The mayor of Agriculture of Los Realejos, Alexis Hernández (PP), is clear that the avocado “is on the rise” and, in some cases, it grows at the cost of the abandonment of the vineyard. “We still do not have fully updated data, but it has grown considerably,” he says. Most likely, today it is already above both the vineyard and the banana tree. The keys to this increase are the economic performance of the avocado and the reduction of costs and difficulties in maintaining this crop compared to, for example, the vineyard.
The royal mayor, Manuel Dominguez (PP), highlighted yesterday the importance of having this improved, simplified and accessible crop map in the challenge of increasing the area of cultivated land. At present, the municipality has about 10.2 square kilometers in agricultural or livestock exploitation, which represents 64.38% of the available arable land.
Although crop maps are a tool available since 1998, «Los Realejos City Council is one of the pioneering local corporations in doing so in a more specific way, with a more concrete, more precise and improved methodology. And we have made it more accessible through the municipal website www.losrealejos.es», Stressed the mayor.
This digital tool allows to know in detail the different types of agricultural productions and crops that occur in Los Realejos, plot by plot, in a total area of 1,590 hectares. In addition, the location, type and size of the different livestock farms are indicated.
The architect Sara Martín, representing the team in charge of the elaboration of this local map of crops, explained that her work has had two phases: one of management, analysis and improvement of the available databases, and another of elaboration of a viewer GIS-web “in order to facilitate the reading and analysis of the information with a simple environment, with specific maps, and with illustrative graphics.” All the information is available through the web link https://features-map.echeide.es/.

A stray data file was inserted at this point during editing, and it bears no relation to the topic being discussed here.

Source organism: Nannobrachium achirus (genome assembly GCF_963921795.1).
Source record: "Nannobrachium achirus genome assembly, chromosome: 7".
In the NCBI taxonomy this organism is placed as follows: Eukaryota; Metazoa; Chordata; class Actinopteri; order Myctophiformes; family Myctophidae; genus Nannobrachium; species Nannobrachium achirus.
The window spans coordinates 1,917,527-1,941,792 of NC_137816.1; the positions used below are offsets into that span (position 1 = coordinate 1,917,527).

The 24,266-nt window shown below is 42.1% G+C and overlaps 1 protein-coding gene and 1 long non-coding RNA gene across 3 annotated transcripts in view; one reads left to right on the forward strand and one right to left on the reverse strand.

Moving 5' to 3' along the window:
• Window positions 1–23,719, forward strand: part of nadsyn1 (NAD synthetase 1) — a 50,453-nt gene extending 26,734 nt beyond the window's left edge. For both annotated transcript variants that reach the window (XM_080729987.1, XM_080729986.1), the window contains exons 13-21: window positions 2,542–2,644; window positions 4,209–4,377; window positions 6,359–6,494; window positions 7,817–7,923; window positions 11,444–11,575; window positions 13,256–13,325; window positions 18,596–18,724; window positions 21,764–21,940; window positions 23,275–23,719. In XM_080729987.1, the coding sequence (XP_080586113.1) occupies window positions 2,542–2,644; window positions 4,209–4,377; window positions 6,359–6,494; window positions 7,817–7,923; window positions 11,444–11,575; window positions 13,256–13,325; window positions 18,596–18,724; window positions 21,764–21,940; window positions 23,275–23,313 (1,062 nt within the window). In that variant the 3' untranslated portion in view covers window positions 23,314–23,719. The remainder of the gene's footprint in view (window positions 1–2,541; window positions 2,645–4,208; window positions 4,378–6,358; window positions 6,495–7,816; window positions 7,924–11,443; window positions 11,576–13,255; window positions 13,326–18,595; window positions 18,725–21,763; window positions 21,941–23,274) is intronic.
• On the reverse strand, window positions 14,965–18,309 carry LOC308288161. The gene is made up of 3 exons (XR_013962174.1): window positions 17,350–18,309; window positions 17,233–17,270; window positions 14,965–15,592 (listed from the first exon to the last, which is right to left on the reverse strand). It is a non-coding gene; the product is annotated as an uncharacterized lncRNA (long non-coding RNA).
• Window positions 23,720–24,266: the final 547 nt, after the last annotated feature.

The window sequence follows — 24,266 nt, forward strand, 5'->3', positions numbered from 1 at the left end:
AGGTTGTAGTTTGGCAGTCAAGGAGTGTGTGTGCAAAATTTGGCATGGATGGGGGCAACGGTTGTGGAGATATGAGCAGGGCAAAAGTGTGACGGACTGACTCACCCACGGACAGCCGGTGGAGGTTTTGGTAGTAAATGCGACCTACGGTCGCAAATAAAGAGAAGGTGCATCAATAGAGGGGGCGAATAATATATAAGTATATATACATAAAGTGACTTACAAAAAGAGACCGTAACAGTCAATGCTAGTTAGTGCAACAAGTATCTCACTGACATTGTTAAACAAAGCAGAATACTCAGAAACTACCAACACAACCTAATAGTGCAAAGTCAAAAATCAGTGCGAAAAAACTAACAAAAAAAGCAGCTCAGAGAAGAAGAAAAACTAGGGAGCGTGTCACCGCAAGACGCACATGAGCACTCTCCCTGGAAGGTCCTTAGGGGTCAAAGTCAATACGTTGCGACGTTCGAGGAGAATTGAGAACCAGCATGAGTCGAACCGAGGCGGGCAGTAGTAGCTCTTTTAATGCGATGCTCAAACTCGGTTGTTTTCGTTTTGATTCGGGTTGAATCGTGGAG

The map indicates that around 39% of the arable land in Los Realejos suffers from prolonged abandonment, a percentage to which is added 16.4% of farms abandoned more recently. Apart from the 57% that occupy the main crops (potatoes, bananas, vines and avocados), there is also 5% planted with vegetables, 3% with millets, 3% with home gardens, 2% with citrus fruits, 2% with legumes, 1% with other subtropical fruit varieties, such as mango; 1% with pastures, 1% with temperate fruit trees, 1% with ornamental plants, 4% of land currently fallow or 13% defined as “clean orchard”.
Manuel Domínguez is confident that this information can help “promote self-employment in the primary sector” and the recovery of farms that are currently abandoned and that could be put back into production.